Didi Griffioen, Professor and Head of the Department of Higher Education, Research & Innovation (HERI) at the Amsterdam

Didi Griffioen, PhD. is a Professor and Head of the Department of Higher Education, Research & Innovation (HERI) at the Amsterdam UAS. She is honored by a Comenius Leadership Fellow of the Dutch Minister of Education, which is similar to the UK NTF scheme. The here proposed book is the direct result of that fellowship. She was the first in the Netherlands to be admitted as a Principal Fellow (PFHEA) of Advance HE. She is a former chair of the Higher Education SIG of the Netherlands Education Research Association, and a former elected trustee and member of the Governing Council of the British Society for Research into Higher Education. She was chosen among the 10 persons most influential for European higher education in 2018. Her most recent book is The Desire for Change in Higher Education (Bloomsbury, 2022). She previously published ‘Integratie van Onderzoek in het Curriculum’ (Noordhoff, 2013). She has authored many (inter)national journal articles about the development of students, the connections between research and teaching, and organisational development in higher education. She is a frequent speaker at national and international conferences.

Do you think teaching and research outputs are completely independent, neither enhancing nor detracting from each other? What is your take on the relationship between research and teaching?

Generally, perspectives of connecting research and education are rather normative. Many consider it important or a good thing that they should be connected. My starting point is more pragmatic in nature: if we as a university or as a society decide – as we apparently have done – that both education and research should be placed within a single organizational entity – the university – then there should be some benefit to be had from that. Education and research are both knowledge-related activities, but they generally also are rather different in nature and practice. This makes it often difficult to have them connected or integrated. So, if we take it upon ourselves to have them both in the same organizational structure, we should also be willing to actively strive for the potential benefits of having them both in. If we are not willing to do so, there is no point in having put in the time, effort, and energy to have both in. Additionally, I believe that education is generally different when educated by research-active persons, but that is another perspective.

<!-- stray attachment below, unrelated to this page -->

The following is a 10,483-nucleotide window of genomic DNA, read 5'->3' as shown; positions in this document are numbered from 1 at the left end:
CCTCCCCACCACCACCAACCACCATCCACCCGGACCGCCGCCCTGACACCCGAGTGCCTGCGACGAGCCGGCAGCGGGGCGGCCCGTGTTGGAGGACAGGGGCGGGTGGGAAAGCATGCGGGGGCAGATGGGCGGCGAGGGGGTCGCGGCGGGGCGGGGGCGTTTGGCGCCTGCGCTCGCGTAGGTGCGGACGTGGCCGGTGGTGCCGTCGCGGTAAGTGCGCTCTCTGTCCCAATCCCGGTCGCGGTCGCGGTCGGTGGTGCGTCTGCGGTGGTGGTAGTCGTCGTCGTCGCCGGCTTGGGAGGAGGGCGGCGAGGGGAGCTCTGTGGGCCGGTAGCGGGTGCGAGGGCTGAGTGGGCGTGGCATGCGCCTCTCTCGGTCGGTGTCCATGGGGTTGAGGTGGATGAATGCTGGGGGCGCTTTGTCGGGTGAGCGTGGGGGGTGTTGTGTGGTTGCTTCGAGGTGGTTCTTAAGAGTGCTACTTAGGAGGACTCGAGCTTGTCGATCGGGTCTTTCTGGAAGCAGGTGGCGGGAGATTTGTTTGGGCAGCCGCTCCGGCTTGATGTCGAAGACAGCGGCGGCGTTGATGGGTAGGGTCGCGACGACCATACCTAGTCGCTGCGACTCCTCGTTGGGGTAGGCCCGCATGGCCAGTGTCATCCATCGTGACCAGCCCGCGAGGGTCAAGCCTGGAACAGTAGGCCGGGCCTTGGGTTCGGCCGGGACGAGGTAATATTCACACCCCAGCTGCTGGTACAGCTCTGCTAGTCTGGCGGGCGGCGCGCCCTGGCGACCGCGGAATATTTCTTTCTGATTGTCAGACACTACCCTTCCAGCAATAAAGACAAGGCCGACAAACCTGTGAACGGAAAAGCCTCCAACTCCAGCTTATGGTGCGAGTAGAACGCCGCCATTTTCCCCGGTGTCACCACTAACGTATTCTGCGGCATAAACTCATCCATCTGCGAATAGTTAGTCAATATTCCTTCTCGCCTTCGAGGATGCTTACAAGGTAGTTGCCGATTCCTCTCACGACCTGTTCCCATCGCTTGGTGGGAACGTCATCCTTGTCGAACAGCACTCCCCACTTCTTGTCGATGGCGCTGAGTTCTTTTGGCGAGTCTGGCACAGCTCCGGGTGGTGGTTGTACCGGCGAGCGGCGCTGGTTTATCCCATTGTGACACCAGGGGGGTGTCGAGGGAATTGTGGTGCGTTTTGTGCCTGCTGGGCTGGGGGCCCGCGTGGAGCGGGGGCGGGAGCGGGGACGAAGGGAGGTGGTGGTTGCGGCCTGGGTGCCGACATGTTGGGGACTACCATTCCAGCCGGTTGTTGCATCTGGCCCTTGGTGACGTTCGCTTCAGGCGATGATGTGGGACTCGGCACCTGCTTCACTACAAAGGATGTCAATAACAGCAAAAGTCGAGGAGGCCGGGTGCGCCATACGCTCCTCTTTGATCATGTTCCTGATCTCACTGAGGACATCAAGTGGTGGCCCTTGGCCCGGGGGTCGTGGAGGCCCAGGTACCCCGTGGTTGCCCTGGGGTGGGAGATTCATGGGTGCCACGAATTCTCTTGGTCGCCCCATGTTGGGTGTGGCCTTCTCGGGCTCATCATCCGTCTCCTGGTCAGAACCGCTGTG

While writing the book Creating the Desire for Change in Higher Education, what perspectives or beliefs have you challenged?

The book is based on a five-year strategic change project within my own applied university. Our assignment was to assist the 70+ undergraduate programs to have research further integrated into their curricula. The most energy in that project was needed to widen individuals’ perspectives on what is research, what is education, and how they relate to professional practice. Having multiple conversations about beliefs, experiences, practices, and what is the way to go for particular professional programs helped us to open up standpoints of ‘yes’ or ‘no’ to research to have more nuanced positions.

What is the importance of research according to you in the life of a student?